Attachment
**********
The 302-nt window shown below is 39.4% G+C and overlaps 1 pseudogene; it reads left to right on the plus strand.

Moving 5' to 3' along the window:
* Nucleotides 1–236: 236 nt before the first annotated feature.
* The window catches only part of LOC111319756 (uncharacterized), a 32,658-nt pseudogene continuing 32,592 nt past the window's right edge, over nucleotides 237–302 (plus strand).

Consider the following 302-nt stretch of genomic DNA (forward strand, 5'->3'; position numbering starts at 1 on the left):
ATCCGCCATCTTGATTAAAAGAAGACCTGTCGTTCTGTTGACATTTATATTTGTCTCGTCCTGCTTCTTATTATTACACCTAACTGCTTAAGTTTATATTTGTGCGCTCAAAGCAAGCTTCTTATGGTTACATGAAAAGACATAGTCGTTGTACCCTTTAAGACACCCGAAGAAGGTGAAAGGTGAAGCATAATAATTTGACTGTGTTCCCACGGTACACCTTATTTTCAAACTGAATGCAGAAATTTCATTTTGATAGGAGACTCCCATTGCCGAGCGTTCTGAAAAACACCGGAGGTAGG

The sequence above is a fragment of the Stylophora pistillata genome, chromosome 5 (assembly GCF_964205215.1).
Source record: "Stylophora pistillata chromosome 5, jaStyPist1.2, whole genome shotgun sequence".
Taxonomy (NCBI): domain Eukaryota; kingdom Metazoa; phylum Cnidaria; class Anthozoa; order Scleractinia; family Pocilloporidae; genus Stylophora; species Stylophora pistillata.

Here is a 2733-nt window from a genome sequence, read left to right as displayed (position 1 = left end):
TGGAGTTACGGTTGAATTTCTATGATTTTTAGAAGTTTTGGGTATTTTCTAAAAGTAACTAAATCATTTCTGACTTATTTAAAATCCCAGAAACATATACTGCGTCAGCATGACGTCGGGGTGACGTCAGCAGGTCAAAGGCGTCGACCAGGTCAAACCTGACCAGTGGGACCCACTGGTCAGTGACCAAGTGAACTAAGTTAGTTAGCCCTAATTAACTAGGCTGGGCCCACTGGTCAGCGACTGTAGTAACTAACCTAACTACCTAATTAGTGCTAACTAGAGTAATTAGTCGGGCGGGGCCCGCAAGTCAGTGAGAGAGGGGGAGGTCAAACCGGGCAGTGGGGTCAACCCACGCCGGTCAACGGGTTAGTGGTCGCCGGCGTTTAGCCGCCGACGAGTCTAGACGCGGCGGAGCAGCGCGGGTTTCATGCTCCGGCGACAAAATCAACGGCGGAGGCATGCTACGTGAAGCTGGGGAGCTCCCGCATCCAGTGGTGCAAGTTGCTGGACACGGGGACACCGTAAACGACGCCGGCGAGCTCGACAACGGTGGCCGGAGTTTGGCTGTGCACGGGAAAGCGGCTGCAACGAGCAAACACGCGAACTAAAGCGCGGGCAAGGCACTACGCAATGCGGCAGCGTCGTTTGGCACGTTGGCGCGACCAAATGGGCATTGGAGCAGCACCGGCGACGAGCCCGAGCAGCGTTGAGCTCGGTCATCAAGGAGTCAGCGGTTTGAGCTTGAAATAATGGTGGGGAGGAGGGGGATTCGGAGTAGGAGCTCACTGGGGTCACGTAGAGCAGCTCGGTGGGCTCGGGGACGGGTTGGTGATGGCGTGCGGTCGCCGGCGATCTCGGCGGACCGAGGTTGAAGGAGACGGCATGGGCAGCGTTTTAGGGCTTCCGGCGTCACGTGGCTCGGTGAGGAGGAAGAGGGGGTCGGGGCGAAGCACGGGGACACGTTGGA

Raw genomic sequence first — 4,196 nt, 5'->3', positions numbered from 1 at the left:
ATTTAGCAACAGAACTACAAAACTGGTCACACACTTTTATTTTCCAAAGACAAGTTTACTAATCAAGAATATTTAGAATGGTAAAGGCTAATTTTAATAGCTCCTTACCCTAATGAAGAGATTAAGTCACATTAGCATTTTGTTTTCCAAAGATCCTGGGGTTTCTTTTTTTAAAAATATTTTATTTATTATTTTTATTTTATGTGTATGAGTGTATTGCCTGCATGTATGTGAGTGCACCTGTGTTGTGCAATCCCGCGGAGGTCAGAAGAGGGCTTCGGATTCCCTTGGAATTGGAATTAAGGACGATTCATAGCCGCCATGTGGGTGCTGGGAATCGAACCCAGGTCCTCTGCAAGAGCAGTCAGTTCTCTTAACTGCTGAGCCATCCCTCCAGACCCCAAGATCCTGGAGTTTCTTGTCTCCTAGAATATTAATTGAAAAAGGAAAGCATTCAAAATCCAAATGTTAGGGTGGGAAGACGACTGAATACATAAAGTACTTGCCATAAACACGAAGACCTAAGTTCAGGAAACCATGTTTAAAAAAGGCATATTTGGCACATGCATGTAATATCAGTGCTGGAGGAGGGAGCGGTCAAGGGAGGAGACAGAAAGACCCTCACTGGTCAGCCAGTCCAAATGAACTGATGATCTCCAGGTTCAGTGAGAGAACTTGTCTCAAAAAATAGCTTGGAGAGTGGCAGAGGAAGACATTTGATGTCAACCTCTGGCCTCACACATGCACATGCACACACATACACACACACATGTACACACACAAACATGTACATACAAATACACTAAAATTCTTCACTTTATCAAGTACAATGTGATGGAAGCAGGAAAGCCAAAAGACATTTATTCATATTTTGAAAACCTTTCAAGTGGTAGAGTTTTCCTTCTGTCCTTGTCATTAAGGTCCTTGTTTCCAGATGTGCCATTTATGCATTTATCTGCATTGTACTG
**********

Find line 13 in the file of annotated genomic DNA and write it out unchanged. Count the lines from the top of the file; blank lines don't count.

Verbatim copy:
ATTTAGCAACAGAACTACAAAACTGGTCACACACTTTTATTTTCCAAAGACAAGTTTACTAATCAAGAATATTTAGAATGGTAAAGGCTAATTTTAATAGCTCCTTACCCTAATGAAGAGATTAAGTCACATTAGCATTTTGTTTTCCAAAGATCCTGGGGTTTCTTTTTTTAAAAATATTTTATTTATTATTTTTATTTTATGTGTATGAGTGTATTGCCTGCATGTATGTGAGTGCACCTGTGTTGTGCAATCCCGCGGAGGTCAGAAGAGGGCTTCGGATTCCCTTGGAATTGGAATTAAGGACGATTCATAGCCGCCATGTGGGTGCTGGGAATCGAACCCAGGTCCTCTGCAAGAGCAGTCAGTTCTCTTAACTGCTGAGCCATCCCTCCAGACCCCAAGATCCTGGAGTTTCTTGTCTCCTAGAATATTAATTGAAAAAGGAAAGCATTCAAAATCCAAATGTTAGGGTGGGAAGACGACTGAATACATAAAGTACTTGCCATAAACACGAAGACCTAAGTTCAGGAAACCATGTTTAAAAAAGGCATATTTGGCACATGCATGTAATATCAGTGCTGGAGGAGGGAGCGGTCAAGGGAGGAGACAGAAAGACCCTCACTGGTCAGCCAGTCCAAATGAACTGATGATCTCCAGGTTCAGTGAGAGAACTTGTCTCAAAAAATAGCTTGGAGAGTGGCAGAGGAAGACATTTGATGTCAACCTCTGGCCTCACACATGCACATGCACACACATACACACACACATGTACACACACAAACATGTACATACAAATACACTAAAATTCTTCACTTTATCAAGTACAATGTGATGGAAGCAGGAAAGCCAAAAGACATTTATTCATATTTTGAAAACCTTTCAAGTGGTAGAGTTTTCCTTCTGTCCTTGTCATTAAGGTCCTTGTTTCCAGATGTGCCATTTATGCATTTATCTGCATTGTACTG